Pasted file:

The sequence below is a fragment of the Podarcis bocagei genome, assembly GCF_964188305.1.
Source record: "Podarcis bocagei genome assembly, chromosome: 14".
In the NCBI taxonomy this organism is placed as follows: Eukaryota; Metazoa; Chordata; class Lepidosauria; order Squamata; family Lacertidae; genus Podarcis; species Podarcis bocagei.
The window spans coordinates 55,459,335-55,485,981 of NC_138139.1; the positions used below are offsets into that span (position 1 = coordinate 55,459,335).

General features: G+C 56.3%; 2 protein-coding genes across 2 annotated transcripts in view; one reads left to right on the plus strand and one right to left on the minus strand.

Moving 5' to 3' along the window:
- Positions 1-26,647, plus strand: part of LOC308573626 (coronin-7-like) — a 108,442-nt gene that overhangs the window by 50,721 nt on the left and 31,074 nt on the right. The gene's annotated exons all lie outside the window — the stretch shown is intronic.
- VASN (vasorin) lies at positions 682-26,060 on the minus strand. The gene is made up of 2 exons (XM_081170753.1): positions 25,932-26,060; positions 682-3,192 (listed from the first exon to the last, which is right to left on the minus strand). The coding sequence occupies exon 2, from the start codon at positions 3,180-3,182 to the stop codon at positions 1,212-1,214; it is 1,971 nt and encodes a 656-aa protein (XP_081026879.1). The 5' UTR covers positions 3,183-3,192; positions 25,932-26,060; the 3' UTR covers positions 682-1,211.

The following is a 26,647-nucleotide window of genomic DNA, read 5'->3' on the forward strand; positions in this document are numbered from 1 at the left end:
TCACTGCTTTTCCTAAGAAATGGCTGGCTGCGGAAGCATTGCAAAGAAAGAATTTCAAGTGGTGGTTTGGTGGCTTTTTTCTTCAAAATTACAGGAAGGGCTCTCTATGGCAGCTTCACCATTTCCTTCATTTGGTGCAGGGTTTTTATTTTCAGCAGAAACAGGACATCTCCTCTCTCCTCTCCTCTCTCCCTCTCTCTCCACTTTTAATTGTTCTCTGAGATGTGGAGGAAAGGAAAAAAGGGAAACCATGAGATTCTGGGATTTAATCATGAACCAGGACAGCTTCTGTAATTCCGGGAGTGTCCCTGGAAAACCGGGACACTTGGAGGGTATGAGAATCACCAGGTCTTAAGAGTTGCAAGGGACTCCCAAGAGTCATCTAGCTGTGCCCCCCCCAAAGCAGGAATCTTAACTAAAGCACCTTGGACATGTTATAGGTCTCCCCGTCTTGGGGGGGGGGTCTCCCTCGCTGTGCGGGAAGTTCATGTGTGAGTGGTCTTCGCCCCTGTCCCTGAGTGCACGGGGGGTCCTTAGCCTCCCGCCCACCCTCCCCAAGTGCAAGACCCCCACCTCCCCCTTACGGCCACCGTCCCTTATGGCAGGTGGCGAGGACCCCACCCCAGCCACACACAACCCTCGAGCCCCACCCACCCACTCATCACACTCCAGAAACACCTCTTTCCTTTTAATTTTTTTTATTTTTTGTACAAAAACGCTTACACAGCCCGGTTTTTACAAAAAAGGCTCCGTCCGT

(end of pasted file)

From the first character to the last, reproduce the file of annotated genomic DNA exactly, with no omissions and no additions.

The sequence below is a fragment of the Podarcis bocagei genome, assembly GCF_964188305.1.
Source record: "Podarcis bocagei genome assembly, chromosome: 14".
In the NCBI taxonomy this organism is placed as follows: Eukaryota; Metazoa; Chordata; class Lepidosauria; order Squamata; family Lacertidae; genus Podarcis; species Podarcis bocagei.
The window spans coordinates 55,459,335-55,485,981 of NC_138139.1; the positions used below are offsets into that span (position 1 = coordinate 55,459,335).

General features: G+C 56.3%; 2 protein-coding genes across 2 annotated transcripts in view; one reads left to right on the plus strand and one right to left on the minus strand.

Moving 5' to 3' along the window:
- Positions 1-26,647, plus strand: part of LOC308573626 (coronin-7-like) — a 108,442-nt gene that overhangs the window by 50,721 nt on the left and 31,074 nt on the right. The gene's annotated exons all lie outside the window — the stretch shown is intronic.
- VASN (vasorin) lies at positions 682-26,060 on the minus strand. The gene is made up of 2 exons (XM_081170753.1): positions 25,932-26,060; positions 682-3,192 (listed from the first exon to the last, which is right to left on the minus strand). The coding sequence occupies exon 2, from the start codon at positions 3,180-3,182 to the stop codon at positions 1,212-1,214; it is 1,971 nt and encodes a 656-aa protein (XP_081026879.1). The 5' UTR covers positions 3,183-3,192; positions 25,932-26,060; the 3' UTR covers positions 682-1,211.

The following is a 26,647-nucleotide window of genomic DNA, read 5'->3' on the forward strand; positions in this document are numbered from 1 at the left end:
TCACTGCTTTTCCTAAGAAATGGCTGGCTGCGGAAGCATTGCAAAGAAAGAATTTCAAGTGGTGGTTTGGTGGCTTTTTTCTTCAAAATTACAGGAAGGGCTCTCTATGGCAGCTTCACCATTTCCTTCATTTGGTGCAGGGTTTTTATTTTCAGCAGAAACAGGACATCTCCTCTCTCCTCTCCTCTCTCCCTCTCTCTCCACTTTTAATTGTTCTCTGAGATGTGGAGGAAAGGAAAAAAGGGAAACCATGAGATTCTGGGATTTAATCATGAACCAGGACAGCTTCTGTAATTCCGGGAGTGTCCCTGGAAAACCGGGACACTTGGAGGGTATGAGAATCACCAGGTCTTAAGAGTTGCAAGGGACTCCCAAGAGTCATCTAGCTGTGCCCCCCCCAAAGCAGGAATCTTAACTAAAGCACCTTGGACATGTTATAGGTCTCCCCGTCTTGGGGGGGGGGTCTCCCTCGCTGTGCGGGAAGTTCATGTGTGAGTGGTCTTCGCCCCTGTCCCTGAGTGCACGGGGGGTCCTTAGCCTCCCGCCCACCCTCCCCAAGTGCAAGACCCCCACCTCCCCCTTACGGCCACCGTCCCTTATGGCAGGTGGCGAGGACCCCACCCCAGCCACACACAACCCTCGAGCCCCACCCACCCACTCATCACACTCCAGAAACACCTCTTTCCTTTTAATTTTTTTTATTTTTTGTACAAAAACGCTTACACAGCCCGGTTTTTACAAAAAAGGCTCCGTCCGT